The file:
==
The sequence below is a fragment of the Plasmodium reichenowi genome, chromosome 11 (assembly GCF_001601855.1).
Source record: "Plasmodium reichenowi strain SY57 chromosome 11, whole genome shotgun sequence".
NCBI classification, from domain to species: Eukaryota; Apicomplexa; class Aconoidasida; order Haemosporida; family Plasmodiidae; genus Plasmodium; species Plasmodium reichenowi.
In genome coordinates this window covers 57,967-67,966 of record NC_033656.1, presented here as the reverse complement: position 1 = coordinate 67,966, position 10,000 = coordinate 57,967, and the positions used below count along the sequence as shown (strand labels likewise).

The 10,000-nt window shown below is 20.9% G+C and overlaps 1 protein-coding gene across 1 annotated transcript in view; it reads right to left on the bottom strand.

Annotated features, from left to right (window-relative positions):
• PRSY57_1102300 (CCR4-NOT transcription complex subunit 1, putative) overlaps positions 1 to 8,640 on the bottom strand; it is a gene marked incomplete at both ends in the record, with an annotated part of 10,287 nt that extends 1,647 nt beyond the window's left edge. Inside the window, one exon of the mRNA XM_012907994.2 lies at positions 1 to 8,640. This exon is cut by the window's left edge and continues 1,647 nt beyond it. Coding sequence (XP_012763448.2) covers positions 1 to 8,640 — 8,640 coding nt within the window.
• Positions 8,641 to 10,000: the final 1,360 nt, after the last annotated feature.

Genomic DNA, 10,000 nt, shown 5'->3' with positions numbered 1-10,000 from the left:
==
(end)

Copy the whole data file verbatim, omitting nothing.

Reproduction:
The sequence below is a fragment of the Plasmodium reichenowi genome, chromosome 11 (assembly GCF_001601855.1).
Source record: "Plasmodium reichenowi strain SY57 chromosome 11, whole genome shotgun sequence".
NCBI classification, from domain to species: Eukaryota; Apicomplexa; class Aconoidasida; order Haemosporida; family Plasmodiidae; genus Plasmodium; species Plasmodium reichenowi.
In genome coordinates this window covers 57,967-67,966 of record NC_033656.1, presented here as the reverse complement: position 1 = coordinate 67,966, position 10,000 = coordinate 57,967, and the positions used below count along the sequence as shown (strand labels likewise).

The 10,000-nt window shown below is 20.9% G+C and overlaps 1 protein-coding gene across 1 annotated transcript in view; it reads right to left on the bottom strand.

Annotated features, from left to right (window-relative positions):
• PRSY57_1102300 (CCR4-NOT transcription complex subunit 1, putative) overlaps positions 1 to 8,640 on the bottom strand; it is a gene marked incomplete at both ends in the record, with an annotated part of 10,287 nt that extends 1,647 nt beyond the window's left edge. Inside the window, one exon of the mRNA XM_012907994.2 lies at positions 1 to 8,640. This exon is cut by the window's left edge and continues 1,647 nt beyond it. Coding sequence (XP_012763448.2) covers positions 1 to 8,640 — 8,640 coding nt within the window.
• Positions 8,641 to 10,000: the final 1,360 nt, after the last annotated feature.

Genomic DNA, 10,000 nt, shown 5'->3' with positions numbered 1-10,000 from the left: